Five Essential Features of a Good OTT Streaming Service

The recent spurt seen in streaming activity will be one of the many things that COVID-19 will leave behind as a legacy. However, this super fest of content consumption across dozens of streaming apps was in play last year itself as if all of this were prescience.

From March 9 to March 16, the total streaming time grew to 156.1 billion minutes per day in the United States, compared to 127.6 billion minutes during the last week of February, as per Nielsen. In March, streaming accounted for 23% of consumer TV viewing time, up from 21% in February and 14% a year ago.

All the major platforms have shown adaptability and scalability in handling the increased workload. It is a testament to the idea of cloud engineering and modern application concepts such as microservices. The core architecture of the streaming applications has evolved a long way over the last decade to be able to be so flawless now. This blog post tries to explore the concepts that are fundamental to building steady data streaming applications.

 

 

There are many functional and performance requirements for which an OTT service must be ready:

  1. Sensitivity to the bandwidth disparities in different networks and the fluctuations in network bandwidth
  2. Performance latency and buffering issues
  3. Ever-increasing catalog of content to be made searchable and accessible
  4. Access to vast content on a site or app that is lightweight
  5. Prevent latency issue es for popular and most liked content
  6. Handle high load and ability to deliver to all requests
  7. Maintain consistency of the content usage across devices and time zones
  8. Security and data encryption as well as entitlement
  9. Ability to store and record billions of user actions and then process and use the insight to make the service better
  10. Intuitive user experience across different screen and device sizes

 

These are but some of the requirements that a good streaming service would require to fulfill. While there are too many things from an architecture perspective that go into the building of a streaming app, we will try to cover a few foundation elements.

Edge Computing and CDNs: Content is delivered to devices through CDNs, which act as the cache for the content. Edge computing uses the power of the cloud and takes computing power close to the end device. This is the first layer of logic that interacts with devices, and it links the request to the appropriate API within the services architecture. It also provides the abstraction layer to the mid-tier services.

Load Balancing:  This helps the streaming service manage peaks in the load by implementing throttling mechanisms that reject the extra incoming requests and diverting them to other servers when the traffic crosses a threshold.

Microservices: The entire backend application is split into hundreds of independent services. These services implement specific business logic, hence encapsulating one service from another. This enables the entire service to function without the risk of one flaw bringing the whole application down to its knees. These services provide functions such as authentication, licensing, playback, artwork, etc.

Encoding and Content Delivery:  Every media file is broken into chunks and transcoded into different bit rates. This is done to provide the best possible quality to different devices at varying bandwidths. Every media content demands its quality standards. A fast-moving video will require transcoding at a higher quality than a video, which is relatively slow-moving. Adaptive streaming is used to push the most appropriate bit rate segment of the video. Local caching is used to serve subscribers. Push fill methodology is used to load the content in a regional CDN based on the popularity of the content in that region.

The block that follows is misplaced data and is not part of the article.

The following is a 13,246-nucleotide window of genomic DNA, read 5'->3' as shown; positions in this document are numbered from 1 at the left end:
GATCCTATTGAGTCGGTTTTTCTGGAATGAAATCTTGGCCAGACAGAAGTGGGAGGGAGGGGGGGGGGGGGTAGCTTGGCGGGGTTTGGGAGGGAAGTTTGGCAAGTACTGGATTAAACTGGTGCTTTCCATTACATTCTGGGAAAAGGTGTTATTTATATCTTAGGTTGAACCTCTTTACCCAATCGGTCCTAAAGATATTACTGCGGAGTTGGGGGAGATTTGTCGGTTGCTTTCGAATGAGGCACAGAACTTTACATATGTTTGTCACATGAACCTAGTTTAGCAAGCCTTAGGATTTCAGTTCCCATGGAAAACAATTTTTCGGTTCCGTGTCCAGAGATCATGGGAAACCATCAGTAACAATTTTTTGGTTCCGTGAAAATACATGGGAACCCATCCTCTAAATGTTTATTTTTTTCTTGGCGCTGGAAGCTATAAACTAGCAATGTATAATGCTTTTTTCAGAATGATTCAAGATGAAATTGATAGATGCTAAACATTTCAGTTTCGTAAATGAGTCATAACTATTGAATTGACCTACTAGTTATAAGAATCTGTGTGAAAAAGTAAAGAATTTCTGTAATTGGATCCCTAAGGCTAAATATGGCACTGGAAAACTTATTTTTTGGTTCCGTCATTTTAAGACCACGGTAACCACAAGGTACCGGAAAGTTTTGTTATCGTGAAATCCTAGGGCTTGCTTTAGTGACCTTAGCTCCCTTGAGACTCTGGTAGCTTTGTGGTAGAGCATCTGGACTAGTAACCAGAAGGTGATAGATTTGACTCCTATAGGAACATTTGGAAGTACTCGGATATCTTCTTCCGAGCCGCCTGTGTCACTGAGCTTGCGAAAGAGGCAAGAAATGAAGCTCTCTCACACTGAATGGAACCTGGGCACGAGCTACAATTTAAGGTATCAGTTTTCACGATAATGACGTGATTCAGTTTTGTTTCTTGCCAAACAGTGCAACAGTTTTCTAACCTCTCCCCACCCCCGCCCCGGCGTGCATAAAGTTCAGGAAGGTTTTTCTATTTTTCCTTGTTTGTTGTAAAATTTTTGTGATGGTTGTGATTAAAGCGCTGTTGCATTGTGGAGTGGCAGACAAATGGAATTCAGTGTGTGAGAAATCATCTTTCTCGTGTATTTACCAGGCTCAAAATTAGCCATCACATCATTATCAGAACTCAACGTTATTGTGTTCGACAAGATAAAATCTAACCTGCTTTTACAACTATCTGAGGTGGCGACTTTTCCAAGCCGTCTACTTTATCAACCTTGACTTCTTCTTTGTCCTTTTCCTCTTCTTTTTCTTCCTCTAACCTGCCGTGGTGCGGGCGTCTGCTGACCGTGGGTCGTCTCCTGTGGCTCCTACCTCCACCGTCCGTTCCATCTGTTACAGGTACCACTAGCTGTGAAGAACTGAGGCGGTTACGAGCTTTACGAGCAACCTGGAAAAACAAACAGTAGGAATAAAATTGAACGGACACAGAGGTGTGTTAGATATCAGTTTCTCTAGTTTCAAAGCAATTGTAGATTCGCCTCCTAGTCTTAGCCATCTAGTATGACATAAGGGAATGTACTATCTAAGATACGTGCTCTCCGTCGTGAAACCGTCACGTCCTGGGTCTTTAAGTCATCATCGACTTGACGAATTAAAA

Data pipelines:  Data is created at an enormous scale since billions of events take place in a day and millions in a second. A data pipeline must be designed to enable the cloud storage of the video viewings and UI activities. This data is used for big data analytics. This, along with device error logs and diagnostic events, is also used for monitoring and debugging operations.

Final Thoughts

Like Rome was not built in a day, it takes time to build excellent streaming services. Most of these components of a service evolve over time. The three goals of any streaming service to achieve architectural excellence are scalability, availability, and immutability. Scalability enables the streaming service to scale for massive audiences and handle spikes efficiently. Availability allows the service to be available for requests while maintaining the site’s performance. Immutability provides robustness to the architecture so that any change to the infrastructure on the fly does not upset the system and disrupt the service.

Companies can use third party tools or build the components on their own, depending on the scale of the service they are trying to develop. Custom build applications provide more control to the companies, and they can build services based on their requirements. Several open-source components can be used, which can be then built upon to create exciting, viable products that can scale quickly.

 

Tags :

Related insights

  • All Posts
  • Article
  • Awards & Recognition
  • Blog
  • Brochures
  • Case Studies
  • Fintech
  • Insights
  • News
  • Stories
  • Testimonials
  • Uncategorized
  • Whitepaper
  • All Posts
  • Article
  • Awards & Recognition
  • Blog
  • Brochures
  • Case Studies
  • Fintech
  • Insights
  • News
  • Stories
  • Testimonials
  • Uncategorized
  • Whitepaper

Let’s create new possibilities with technology